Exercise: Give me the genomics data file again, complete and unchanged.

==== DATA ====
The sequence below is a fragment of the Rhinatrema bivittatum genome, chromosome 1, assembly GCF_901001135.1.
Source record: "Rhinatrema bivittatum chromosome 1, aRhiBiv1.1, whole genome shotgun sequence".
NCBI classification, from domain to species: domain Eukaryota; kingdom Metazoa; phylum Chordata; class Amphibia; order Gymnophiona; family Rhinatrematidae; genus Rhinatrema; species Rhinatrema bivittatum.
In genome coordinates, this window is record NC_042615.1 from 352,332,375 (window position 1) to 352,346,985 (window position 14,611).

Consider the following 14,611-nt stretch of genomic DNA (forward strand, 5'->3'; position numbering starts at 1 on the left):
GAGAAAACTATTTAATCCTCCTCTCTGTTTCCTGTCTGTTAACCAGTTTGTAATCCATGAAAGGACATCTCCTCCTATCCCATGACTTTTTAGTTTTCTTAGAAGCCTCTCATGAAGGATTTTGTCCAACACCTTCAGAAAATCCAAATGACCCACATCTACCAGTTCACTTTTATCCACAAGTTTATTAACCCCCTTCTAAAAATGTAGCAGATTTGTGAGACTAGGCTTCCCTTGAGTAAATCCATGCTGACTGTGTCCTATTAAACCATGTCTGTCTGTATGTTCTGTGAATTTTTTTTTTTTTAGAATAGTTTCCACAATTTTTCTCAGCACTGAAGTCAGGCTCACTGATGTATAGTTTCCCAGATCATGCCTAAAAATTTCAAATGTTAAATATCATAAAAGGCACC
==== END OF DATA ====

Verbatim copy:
The sequence below is a fragment of the Rhinatrema bivittatum genome, chromosome 1, assembly GCF_901001135.1.
Source record: "Rhinatrema bivittatum chromosome 1, aRhiBiv1.1, whole genome shotgun sequence".
NCBI classification, from domain to species: domain Eukaryota; kingdom Metazoa; phylum Chordata; class Amphibia; order Gymnophiona; family Rhinatrematidae; genus Rhinatrema; species Rhinatrema bivittatum.
In genome coordinates, this window is record NC_042615.1 from 352,332,375 (window position 1) to 352,346,985 (window position 14,611).

Consider the following 14,611-nt stretch of genomic DNA (forward strand, 5'->3'; position numbering starts at 1 on the left):
GAGAAAACTATTTAATCCTCCTCTCTGTTTCCTGTCTGTTAACCAGTTTGTAATCCATGAAAGGACATCTCCTCCTATCCCATGACTTTTTAGTTTTCTTAGAAGCCTCTCATGAAGGATTTTGTCCAACACCTTCAGAAAATCCAAATGACCCACATCTACCAGTTCACTTTTATCCACAAGTTTATTAACCCCCTTCTAAAAATGTAGCAGATTTGTGAGACTAGGCTTCCCTTGAGTAAATCCATGCTGACTGTGTCCTATTAAACCATGTCTGTCTGTATGTTCTGTGAATTTTTTTTTTTTTAGAATAGTTTCCACAATTTTTCTCAGCACTGAAGTCAGGCTCACTGATGTATAGTTTCCCAGATCATGCCTAAAAATTTCAAATGTTAAATATCATAAAAGGCACC